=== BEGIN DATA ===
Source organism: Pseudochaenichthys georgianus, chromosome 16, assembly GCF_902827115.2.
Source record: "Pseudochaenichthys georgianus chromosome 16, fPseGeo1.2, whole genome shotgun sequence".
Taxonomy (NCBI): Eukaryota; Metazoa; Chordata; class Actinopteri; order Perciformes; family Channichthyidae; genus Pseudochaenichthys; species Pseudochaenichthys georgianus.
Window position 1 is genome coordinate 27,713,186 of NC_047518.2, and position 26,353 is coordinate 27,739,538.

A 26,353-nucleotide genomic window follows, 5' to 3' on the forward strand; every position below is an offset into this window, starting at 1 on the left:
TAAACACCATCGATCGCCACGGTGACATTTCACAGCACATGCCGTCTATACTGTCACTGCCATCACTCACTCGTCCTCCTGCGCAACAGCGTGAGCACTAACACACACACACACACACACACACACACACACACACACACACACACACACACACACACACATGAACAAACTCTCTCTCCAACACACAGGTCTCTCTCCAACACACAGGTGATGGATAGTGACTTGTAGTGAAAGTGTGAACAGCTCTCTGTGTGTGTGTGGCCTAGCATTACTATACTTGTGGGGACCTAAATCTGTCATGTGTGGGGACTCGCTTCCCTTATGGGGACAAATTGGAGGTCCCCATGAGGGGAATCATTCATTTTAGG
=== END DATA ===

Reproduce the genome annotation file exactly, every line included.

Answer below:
Source organism: Pseudochaenichthys georgianus, chromosome 16, assembly GCF_902827115.2.
Source record: "Pseudochaenichthys georgianus chromosome 16, fPseGeo1.2, whole genome shotgun sequence".
Taxonomy (NCBI): Eukaryota; Metazoa; Chordata; class Actinopteri; order Perciformes; family Channichthyidae; genus Pseudochaenichthys; species Pseudochaenichthys georgianus.
Window position 1 is genome coordinate 27,713,186 of NC_047518.2, and position 26,353 is coordinate 27,739,538.

A 26,353-nucleotide genomic window follows, 5' to 3' on the forward strand; every position below is an offset into this window, starting at 1 on the left:
TAAACACCATCGATCGCCACGGTGACATTTCACAGCACATGCCGTCTATACTGTCACTGCCATCACTCACTCGTCCTCCTGCGCAACAGCGTGAGCACTAACACACACACACACACACACACACACACACACACACACACACACACACACACACACACACATGAACAAACTCTCTCTCCAACACACAGGTCTCTCTCCAACACACAGGTGATGGATAGTGACTTGTAGTGAAAGTGTGAACAGCTCTCTGTGTGTGTGTGGCCTAGCATTACTATACTTGTGGGGACCTAAATCTGTCATGTGTGGGGACTCGCTTCCCTTATGGGGACAAATTGGAGGTCCCCATGAGGGGAATCATTCATTTTAGG